Spirits: a most valuable agri-food export

Despite a dip in 2014, EU spirits exports have doubled over the last decade to almost €10 billion contributing to a positive net trade balance of €8.3bn to the EU.

High value local and iconic European spirits are sold around the world with the US remaining the largest export market.

So states European trade body spiritsEurope, which represents the European agri-food sector, in Growth driver: trade, trade, trade…, a new report detailing the sector’s export track-record.

However South East Asia is the fastest-growing region and while the African adventure is really only beginning, the increasing wealth of a growing middle class there offers new opportunities.

At €9.6 billion, the value of spirits exports from the European Union is down 3.8% on last year’s €10 billion figure but Eurostat data show that spirits exports remain strong.

Of the €9.6 billion EU export figure, whiskies are worth €4.2 billion, Cognacs €2.3bn, vodka €993 million, liqueurs €967m, gins €315m and rums €135m.

Spirits accounted for 31% of food exports outside the EU in 2014 while wines accounted for 29%. Malted beers accounted for 9%.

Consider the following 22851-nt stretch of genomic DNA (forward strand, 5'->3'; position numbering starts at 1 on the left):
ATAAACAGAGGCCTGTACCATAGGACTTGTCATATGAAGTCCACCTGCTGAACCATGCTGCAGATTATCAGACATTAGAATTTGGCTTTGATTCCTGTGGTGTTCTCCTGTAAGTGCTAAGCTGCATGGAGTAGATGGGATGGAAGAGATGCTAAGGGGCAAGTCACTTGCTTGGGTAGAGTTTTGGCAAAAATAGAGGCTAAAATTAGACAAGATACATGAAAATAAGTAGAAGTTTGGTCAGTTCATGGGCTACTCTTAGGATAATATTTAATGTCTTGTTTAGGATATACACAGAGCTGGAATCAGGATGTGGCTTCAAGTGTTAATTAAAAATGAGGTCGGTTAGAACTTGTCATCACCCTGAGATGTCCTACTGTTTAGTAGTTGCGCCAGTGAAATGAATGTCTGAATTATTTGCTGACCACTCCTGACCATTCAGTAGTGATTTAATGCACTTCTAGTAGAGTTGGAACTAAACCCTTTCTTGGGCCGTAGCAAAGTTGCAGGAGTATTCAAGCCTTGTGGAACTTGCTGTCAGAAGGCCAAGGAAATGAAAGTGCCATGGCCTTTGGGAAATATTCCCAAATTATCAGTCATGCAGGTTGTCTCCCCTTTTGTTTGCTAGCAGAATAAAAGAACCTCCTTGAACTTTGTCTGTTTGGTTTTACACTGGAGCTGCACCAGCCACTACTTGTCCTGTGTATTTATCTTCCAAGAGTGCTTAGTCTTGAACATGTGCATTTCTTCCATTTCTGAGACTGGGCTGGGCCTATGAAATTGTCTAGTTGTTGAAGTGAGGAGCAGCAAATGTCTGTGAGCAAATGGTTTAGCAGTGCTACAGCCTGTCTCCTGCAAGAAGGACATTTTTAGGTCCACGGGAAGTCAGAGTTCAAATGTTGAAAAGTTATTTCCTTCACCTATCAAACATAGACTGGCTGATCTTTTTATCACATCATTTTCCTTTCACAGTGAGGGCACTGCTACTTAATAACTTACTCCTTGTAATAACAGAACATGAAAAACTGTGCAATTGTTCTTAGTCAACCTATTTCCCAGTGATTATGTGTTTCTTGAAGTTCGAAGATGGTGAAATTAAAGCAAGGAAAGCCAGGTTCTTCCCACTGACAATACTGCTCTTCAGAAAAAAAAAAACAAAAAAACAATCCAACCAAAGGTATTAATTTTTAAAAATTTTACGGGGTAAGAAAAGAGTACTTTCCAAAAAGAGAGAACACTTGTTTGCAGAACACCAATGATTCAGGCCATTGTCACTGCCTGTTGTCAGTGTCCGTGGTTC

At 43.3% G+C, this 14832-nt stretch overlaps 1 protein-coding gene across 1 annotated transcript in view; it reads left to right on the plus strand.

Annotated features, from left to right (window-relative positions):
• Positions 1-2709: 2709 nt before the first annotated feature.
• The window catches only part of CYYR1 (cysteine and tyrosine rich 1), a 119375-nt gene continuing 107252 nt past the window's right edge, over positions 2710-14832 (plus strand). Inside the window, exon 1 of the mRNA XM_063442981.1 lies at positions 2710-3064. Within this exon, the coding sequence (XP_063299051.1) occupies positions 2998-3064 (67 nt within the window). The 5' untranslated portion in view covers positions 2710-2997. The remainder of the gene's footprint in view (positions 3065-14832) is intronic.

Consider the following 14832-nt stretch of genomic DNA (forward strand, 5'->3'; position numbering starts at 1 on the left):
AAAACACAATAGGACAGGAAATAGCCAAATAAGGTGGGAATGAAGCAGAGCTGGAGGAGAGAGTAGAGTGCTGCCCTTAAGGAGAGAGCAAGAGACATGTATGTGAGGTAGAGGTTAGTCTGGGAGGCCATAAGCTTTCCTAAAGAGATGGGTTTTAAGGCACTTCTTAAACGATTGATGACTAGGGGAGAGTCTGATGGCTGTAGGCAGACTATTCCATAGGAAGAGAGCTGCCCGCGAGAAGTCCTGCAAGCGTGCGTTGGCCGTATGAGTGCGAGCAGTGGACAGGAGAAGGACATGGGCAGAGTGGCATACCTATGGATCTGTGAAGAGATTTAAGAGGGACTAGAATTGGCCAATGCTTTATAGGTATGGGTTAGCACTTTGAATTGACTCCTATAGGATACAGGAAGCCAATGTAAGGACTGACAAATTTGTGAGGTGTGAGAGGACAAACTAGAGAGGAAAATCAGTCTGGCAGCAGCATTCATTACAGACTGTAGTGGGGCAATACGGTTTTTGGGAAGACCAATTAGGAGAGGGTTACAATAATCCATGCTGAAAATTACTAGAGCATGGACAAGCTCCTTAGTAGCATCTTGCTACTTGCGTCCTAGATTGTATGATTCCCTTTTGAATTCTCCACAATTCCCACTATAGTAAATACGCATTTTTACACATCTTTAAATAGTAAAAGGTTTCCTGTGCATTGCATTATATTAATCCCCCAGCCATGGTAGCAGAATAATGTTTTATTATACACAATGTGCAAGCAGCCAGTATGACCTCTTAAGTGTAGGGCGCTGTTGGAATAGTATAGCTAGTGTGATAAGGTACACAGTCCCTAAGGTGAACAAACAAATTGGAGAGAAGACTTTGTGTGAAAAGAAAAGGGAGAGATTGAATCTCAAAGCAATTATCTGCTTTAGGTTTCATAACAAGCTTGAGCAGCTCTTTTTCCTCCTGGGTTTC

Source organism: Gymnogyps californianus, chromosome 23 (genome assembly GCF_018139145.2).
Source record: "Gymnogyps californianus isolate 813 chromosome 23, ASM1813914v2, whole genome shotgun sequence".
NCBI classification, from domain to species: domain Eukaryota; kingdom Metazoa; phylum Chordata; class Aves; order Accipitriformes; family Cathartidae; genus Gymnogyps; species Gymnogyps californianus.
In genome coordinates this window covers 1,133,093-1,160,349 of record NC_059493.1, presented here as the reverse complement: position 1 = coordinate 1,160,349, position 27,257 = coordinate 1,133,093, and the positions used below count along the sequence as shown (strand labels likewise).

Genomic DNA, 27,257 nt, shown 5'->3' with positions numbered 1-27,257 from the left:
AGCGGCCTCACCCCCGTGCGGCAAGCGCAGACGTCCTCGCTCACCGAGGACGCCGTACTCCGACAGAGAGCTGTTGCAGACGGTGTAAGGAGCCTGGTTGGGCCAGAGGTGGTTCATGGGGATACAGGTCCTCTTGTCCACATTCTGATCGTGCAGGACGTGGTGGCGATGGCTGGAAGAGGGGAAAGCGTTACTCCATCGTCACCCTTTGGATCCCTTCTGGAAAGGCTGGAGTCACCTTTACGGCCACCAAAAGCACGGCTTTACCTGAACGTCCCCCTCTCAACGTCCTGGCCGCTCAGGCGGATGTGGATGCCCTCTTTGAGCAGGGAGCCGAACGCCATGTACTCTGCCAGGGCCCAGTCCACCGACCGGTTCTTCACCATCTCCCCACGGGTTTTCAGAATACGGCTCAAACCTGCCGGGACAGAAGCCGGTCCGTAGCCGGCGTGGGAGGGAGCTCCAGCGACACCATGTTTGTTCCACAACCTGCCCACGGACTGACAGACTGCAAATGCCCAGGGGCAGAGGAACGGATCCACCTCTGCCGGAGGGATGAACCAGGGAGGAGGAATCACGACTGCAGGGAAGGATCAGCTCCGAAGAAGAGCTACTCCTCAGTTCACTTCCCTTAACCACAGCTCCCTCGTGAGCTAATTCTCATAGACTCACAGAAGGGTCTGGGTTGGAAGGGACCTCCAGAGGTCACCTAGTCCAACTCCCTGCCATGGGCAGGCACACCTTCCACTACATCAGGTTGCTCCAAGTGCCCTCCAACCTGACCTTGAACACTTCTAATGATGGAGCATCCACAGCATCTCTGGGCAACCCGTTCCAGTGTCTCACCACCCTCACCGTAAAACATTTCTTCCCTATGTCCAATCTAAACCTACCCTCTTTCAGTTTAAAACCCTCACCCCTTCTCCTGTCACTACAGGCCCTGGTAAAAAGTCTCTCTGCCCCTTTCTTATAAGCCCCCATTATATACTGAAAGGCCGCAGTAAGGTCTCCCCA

This export performance makes a significant contribution to the economy of European Member States in growth and jobs and spiritsEurope seized the occasion of this report to set out its hopes for the new EU trade strategy.

“With declining consumption in the European Union, the opportunities for spirits growth are mainly outside the EU,” commented Paul Skehan, Director General of spiritsEurope, “There are many untapped markets that offer huge potential such as China and India where consumption of imported products is less than 1% compared to 99% for domestic Indian products.

“Spirits are flying the European flag abroad,” he added, “but we can achieve much more. The new Trade Strategy should help ensure the long-term success of the European spirits sector. The elimination of high import tariffs and other barriers such as discriminatory tax policies, insufficient IP protection or complex custom procedures need to be addressed through the conclusion of further Trade Agreements with our main trading partners, a reinforced market access strategy and credible enforcement mechanisms.  Lifting barriers through an ambitious EU strategy will not only benefit larger enterprises but also craft and micro-distillers.”


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